German Architecture

Going Against the Grain

In 2016 the Schmuttertal school in Bavaria also won the 2016 prize for sustainable construction, awarded by the German Sustainable Building Council. This year, it won the German Prize for Architecture. Source: DGNB / Stefan Müller-Naumann

When Schmuttertal, a high school in the Bavarian village of Diedorf, inaugurated its brand new building, it wasn’t long before graffiti turned up in the locker room. Kids will be kids, of course – but the school’s principal was incensed. Over the intercom he made it clear how despicable it was for them to have vandalized the new space. And a few days later the graffiti was gone, scrubbed clean by the students themselves. Two years later it hasn’t happened again and perhaps now it never will, considering the building has been awarded Germany’s most prestigious architectural prize.

“An incredibly intelligent, subtle structure,” is how Markus Allmann, the architect who led the jury for 2017’s German Prize for Architecture, describes it. “Nothing can be taken away, nothing added, everything has its meaning.”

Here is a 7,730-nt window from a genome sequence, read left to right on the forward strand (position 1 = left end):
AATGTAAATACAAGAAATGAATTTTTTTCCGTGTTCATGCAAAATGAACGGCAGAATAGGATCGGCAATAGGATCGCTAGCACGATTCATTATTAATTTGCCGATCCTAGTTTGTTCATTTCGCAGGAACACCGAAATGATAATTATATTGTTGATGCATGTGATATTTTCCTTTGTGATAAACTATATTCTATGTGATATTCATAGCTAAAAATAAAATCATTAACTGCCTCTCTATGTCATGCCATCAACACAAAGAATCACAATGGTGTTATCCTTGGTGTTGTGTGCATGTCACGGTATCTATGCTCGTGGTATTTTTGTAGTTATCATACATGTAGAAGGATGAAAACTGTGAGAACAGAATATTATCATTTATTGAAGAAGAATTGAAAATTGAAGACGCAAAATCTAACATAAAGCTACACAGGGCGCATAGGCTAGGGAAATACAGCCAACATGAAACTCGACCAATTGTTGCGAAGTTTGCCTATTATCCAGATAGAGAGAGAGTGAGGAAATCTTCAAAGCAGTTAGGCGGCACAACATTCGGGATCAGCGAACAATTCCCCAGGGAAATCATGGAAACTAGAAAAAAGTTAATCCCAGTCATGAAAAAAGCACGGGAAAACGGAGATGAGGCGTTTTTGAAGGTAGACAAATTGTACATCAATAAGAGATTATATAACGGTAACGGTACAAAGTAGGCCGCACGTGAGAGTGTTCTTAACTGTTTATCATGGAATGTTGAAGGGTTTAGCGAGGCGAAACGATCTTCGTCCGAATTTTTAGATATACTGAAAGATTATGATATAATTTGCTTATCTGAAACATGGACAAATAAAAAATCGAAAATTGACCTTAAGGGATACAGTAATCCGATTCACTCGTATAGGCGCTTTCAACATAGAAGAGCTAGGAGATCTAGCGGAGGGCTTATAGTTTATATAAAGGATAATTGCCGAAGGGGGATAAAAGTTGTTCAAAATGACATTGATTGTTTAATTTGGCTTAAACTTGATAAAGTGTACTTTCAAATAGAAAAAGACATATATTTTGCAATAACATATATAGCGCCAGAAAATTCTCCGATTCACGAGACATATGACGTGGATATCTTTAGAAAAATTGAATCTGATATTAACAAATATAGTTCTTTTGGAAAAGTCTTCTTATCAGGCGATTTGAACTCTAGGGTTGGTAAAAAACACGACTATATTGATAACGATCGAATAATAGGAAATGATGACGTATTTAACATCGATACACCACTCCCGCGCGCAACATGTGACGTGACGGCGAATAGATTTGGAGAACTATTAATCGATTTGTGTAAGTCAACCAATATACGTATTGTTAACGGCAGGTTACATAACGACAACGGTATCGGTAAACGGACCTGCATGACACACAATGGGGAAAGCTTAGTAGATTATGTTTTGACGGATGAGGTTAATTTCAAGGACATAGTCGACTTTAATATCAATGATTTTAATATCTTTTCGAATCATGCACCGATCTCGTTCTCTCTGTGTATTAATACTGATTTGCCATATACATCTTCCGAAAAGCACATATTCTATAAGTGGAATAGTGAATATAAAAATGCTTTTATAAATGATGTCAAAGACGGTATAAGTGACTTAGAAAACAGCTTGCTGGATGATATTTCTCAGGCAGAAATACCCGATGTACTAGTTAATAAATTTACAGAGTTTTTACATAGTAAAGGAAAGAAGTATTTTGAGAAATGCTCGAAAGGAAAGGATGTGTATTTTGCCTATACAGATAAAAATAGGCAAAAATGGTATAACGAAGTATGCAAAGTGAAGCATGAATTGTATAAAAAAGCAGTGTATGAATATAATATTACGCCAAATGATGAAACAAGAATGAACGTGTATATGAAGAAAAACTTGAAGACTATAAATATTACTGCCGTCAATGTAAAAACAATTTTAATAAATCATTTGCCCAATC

Architects Florian Nagler and Hermann Kaufmann won €30,000 for the design, on the outskirts of a scenic nature park. The building echoes its surroundings, as it is built from sustainable wood and built according to architectural traditions of the region, with four structures, each three storeys high, encircling a schoolyard. But what the jury loved most was the Schmuttertal high school’s understated aesthetic, breaking convention by refusing to be eye-catching while not being so contrived as to be minimalist.

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